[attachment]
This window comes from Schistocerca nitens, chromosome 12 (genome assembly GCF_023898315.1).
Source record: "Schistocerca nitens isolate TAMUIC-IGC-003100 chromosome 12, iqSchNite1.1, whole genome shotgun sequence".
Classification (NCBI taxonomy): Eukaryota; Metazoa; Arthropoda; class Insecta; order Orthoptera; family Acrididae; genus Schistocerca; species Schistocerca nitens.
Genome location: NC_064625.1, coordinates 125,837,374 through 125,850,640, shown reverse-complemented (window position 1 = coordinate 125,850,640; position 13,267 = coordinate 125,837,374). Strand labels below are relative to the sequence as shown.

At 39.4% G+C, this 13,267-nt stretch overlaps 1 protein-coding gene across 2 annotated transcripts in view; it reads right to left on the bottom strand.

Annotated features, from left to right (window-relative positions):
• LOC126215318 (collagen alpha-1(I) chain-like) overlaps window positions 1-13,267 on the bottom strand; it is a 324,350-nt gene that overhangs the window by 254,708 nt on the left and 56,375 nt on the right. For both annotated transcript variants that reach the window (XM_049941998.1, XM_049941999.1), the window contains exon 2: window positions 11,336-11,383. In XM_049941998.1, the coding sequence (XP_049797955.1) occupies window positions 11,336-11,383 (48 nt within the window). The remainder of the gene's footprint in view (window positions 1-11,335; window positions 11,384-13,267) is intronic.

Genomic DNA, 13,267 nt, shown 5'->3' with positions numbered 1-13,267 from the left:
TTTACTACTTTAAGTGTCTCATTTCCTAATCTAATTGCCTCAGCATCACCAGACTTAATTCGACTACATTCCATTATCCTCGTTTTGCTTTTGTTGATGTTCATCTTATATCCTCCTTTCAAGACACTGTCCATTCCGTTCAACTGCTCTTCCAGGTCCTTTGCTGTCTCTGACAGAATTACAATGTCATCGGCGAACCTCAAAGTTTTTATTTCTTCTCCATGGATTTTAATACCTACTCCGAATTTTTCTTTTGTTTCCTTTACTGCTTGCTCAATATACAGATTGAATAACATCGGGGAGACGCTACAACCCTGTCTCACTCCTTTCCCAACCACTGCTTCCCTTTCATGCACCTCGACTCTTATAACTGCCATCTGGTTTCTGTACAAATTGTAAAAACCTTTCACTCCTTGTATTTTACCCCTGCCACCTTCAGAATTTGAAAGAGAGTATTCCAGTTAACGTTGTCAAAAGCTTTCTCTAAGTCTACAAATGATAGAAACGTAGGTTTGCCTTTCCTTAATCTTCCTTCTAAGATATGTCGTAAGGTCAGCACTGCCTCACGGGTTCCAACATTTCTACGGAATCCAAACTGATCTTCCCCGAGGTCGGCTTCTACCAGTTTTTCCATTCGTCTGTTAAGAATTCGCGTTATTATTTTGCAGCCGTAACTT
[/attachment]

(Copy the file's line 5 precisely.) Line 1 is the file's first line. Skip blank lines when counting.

At 39.4% G+C, this 13,267-nt stretch overlaps 1 protein-coding gene across 2 annotated transcripts in view; it reads right to left on the bottom strand.